a cross-referencing function applied to first user queries for cross-referencing second user database information provided in reply; and
    predetermined criteria applied to said cross-referencing function.
  17. 17. The system according to claim 2 wherein said users comprise a private marketplace with a common characteristic, business type or interest.
  18. 18. A network transaction system, which includes:
    a network;
    a home server connected to the network;
    first and second users connected to the network and configured for accessing and/or being accessed by the home server, each said user being associated with a party to a prospective transaction and adapted for transmitting a query to the home server and/or receiving a reply therefrom;
    each said user including a criterion relating to said query and/or reply;
    said criteria on including one or more criteria from the group comprising: rule; filter; user profile; catalog; and business specialty;
    said first and second users including first and second computers respectively, said computers being programmed with peer-to-peer compatible user software for accessing or being accessed by said home server and said criteria are applied with filters or rules associated with said computers;
    first and second local databases associated with said first and second computers respectively;
    said first database being adapted for storing a profile, quotes, queries and orders;
    said second database being adapted for storing a profile, quotes, queries and sales;
    said home server comprising an instant exchange (IX) computer and said first and second computers being preprogrammed with buyer and seller client software respectively for IX communication with said home server;
    a matching logic function adapted for matching a reply with a query;
    an auto-reply function adapted for automatically transmitting a predetermined reply in reply to a predetermined query;
    said system providing a private marketplace accessible by said users;
    a public marketplace selectively accessible through said private marketplace;
    interaction by said users with said public and private marketplaces being controlled by rules or filters comprising said criteria;
    a first level of filters or rules applied by said home server;
    a user-directed second level of filters or rules defined and applied by said users;
    said user-directed second level of filters being adapted for controlling a level of participation by said user in a vertical private marketplace;
    said users maintaining catalogs or inventories on their respective computers for peer-to-peer access;
    said home server providing said peer-to-peer access using home server criteria installed thereon without storing said user catalogs or inventories whereby said system has a decentralized database function configuration;
    a connector for obtaining real-time quotes from user inventory systems;
    an instant quote function whereby a user can obtain an instant message quote from another user's catalog; and
    an external catalog import function for importing information from a third-party to a user's catalog.
  19. 19. A network transaction method, which comprises the steps of:
    providing a home server;
    connecting said home server to a network;
    connecting a user to the network;
    configuring the user for accessing or being accessed by the home server;
    associating said user with a party to a prospective transaction;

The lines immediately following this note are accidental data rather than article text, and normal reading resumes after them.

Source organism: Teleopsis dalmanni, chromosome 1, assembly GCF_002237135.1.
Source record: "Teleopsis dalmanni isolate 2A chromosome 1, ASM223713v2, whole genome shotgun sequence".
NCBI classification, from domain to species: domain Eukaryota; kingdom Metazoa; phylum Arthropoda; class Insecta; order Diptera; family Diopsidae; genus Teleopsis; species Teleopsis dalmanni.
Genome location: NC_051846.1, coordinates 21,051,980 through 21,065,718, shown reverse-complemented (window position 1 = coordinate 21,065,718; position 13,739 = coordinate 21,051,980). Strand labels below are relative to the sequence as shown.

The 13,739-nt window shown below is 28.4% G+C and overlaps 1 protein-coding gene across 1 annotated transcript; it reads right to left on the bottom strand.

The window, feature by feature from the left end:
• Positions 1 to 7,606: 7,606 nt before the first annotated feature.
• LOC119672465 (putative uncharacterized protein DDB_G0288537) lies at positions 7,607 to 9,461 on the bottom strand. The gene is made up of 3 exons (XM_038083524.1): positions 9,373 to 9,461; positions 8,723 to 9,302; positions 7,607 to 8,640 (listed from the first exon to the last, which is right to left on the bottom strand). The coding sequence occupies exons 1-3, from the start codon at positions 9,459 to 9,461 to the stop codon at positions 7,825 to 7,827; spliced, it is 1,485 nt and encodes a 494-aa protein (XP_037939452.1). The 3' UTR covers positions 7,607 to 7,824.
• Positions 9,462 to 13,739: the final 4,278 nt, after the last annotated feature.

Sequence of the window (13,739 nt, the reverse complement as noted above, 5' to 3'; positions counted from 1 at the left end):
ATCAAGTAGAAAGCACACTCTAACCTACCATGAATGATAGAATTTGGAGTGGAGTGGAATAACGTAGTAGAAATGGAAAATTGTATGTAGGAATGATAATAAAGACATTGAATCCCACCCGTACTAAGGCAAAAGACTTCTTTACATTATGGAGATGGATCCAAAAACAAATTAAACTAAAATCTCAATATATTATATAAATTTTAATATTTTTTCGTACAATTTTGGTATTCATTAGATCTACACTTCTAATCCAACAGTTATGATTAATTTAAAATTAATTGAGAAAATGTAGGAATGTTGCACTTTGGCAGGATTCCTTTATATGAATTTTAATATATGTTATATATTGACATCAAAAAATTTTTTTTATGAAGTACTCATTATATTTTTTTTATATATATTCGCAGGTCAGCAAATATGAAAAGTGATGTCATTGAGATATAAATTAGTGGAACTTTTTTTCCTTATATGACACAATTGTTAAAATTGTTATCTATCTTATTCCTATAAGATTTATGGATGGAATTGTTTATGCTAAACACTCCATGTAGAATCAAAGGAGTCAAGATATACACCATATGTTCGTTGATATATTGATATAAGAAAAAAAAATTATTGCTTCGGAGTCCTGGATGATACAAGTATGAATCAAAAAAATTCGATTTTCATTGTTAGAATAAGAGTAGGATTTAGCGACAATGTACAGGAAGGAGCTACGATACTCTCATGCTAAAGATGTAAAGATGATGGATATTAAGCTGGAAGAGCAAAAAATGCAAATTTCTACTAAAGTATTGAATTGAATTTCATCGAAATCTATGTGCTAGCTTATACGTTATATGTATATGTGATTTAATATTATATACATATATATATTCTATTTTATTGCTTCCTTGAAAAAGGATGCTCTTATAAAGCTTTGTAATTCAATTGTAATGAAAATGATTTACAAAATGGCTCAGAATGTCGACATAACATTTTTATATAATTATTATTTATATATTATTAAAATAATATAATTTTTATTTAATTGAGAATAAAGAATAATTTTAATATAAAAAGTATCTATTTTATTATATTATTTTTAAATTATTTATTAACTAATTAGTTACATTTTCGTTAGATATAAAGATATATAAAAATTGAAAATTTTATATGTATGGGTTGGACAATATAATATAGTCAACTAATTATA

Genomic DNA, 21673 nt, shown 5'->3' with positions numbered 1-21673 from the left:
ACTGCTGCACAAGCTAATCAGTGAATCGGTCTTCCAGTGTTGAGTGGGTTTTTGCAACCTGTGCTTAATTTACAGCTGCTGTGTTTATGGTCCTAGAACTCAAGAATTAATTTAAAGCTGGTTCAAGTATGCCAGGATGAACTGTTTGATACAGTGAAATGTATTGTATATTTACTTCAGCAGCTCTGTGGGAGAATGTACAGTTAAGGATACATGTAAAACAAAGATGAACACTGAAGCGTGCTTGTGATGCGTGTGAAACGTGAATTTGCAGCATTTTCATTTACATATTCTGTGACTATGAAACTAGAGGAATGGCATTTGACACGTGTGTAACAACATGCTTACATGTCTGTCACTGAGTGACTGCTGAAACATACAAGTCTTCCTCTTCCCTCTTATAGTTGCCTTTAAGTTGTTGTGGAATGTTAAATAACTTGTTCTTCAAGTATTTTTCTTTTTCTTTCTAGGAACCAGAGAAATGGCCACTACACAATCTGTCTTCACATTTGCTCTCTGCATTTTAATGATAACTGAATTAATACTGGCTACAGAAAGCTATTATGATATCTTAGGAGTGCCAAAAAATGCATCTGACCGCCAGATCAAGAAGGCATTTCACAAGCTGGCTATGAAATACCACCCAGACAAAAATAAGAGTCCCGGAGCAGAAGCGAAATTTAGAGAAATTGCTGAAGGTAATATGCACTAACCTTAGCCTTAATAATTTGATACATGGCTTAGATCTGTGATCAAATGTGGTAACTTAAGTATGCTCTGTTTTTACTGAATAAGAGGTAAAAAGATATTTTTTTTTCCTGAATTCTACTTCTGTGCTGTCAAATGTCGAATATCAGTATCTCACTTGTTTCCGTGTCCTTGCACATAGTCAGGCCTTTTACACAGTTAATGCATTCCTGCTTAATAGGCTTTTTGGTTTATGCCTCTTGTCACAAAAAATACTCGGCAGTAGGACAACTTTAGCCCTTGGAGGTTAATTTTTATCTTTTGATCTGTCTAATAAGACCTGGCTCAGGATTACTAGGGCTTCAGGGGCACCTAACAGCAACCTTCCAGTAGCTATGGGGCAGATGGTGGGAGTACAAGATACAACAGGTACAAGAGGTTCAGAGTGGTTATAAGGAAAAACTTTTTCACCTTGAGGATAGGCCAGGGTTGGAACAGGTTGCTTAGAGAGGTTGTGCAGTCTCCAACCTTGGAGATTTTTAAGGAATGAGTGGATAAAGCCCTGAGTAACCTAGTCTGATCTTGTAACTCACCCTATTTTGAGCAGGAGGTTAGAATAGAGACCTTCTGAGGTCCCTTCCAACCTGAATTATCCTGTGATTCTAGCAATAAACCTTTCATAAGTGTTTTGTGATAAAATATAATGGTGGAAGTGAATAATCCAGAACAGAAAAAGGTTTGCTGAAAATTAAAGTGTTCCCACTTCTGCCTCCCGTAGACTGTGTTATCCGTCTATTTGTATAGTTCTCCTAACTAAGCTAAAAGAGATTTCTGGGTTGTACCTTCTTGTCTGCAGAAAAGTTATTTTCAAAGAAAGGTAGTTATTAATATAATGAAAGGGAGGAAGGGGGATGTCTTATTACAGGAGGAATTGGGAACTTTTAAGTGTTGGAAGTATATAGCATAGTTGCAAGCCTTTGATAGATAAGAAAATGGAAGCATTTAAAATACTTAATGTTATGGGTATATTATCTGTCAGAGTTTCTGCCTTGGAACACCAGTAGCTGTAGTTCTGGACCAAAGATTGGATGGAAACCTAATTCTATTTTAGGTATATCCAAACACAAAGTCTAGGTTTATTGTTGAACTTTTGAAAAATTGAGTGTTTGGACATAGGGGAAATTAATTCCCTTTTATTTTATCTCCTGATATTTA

transmitting a query to the home server or receiving a reply therefrom; and
    providing said user with a criterion and applying same to said query or reply.
  20. 20. The method according to claim 19, which includes the additional steps of:
    designating said user a first user;
    providing a second user connected to the network and configured for accessing or being accessed by the home server, said second user being associated with another party to a prospective transaction and adapted for transmitting a query to the home server or receiving a reply therefrom; and
    providing said second user with a criterion relating to said query or reply.
  21. 21. The method according to claim 20, which includes the additional step of:
    selecting said criteria from the group comprising: rule; filter; user profile; catalog; and business specialty.
  22. 22. The method according to claim 20, which includes the additional steps of:
    providing said first and second users with first and second computers respectively;
    programming said computers with peer-to-peer compatible user software for accessing or being accessed by said home server; and
    applying said criteria with filters or rules associated with said computers.
  23. 23. The method according to claim 20, which includes the additional steps of:
    providing first and second local databases associated with said first and second computers respectively;
    storing a profile, quotes, queries and orders on said first database; and
    storing a profile, quotes, queries and sales on said second database.
  24. 24. The method according to claim 20, which includes the additional steps of:
    providing an instant exchange (IX) computer for said home server;
    programming said first and second computers with buyer and seller client software respectively for IX communication with said home server; and
    providing said second computer with a matching logic function adapted for matching a reply with a query and an auto-reply function adapted for automatically transmitting a predetermined reply in reply to a predetermined query.
  25. 25. The method according to claim 20, which includes the additional steps of:
    providing a private marketplace accessible by said users;
    selectively accessing a public marketplace through said private marketplace; and
    controlling interaction by said users with said public and private marketplaces by rules or filters comprising said criteria.
  26. 26. The method according to claim 20, which includes the additional steps of:
    applying a first level of filters or rules with said home server;
    applying a user-directed second level of filters or rules defined and applied by said users; and
    controlling a level of participation by said users in a vertical private marketplace with said user-directed second level of filters.
  27. 27. The method according to claim 20, which includes the additional steps of:
    providing a connector for obtaining real-time quotes from user inventory systems; and
    providing an instant quote function whereby a user can obtain an instant message quote from another user's catalog; and
    importing an external catalog with information from a third-party to a user's catalog.
US11131813 2004-05-19 2005-05-18 Network transaction system and method Abandoned US20050289017A1 (en)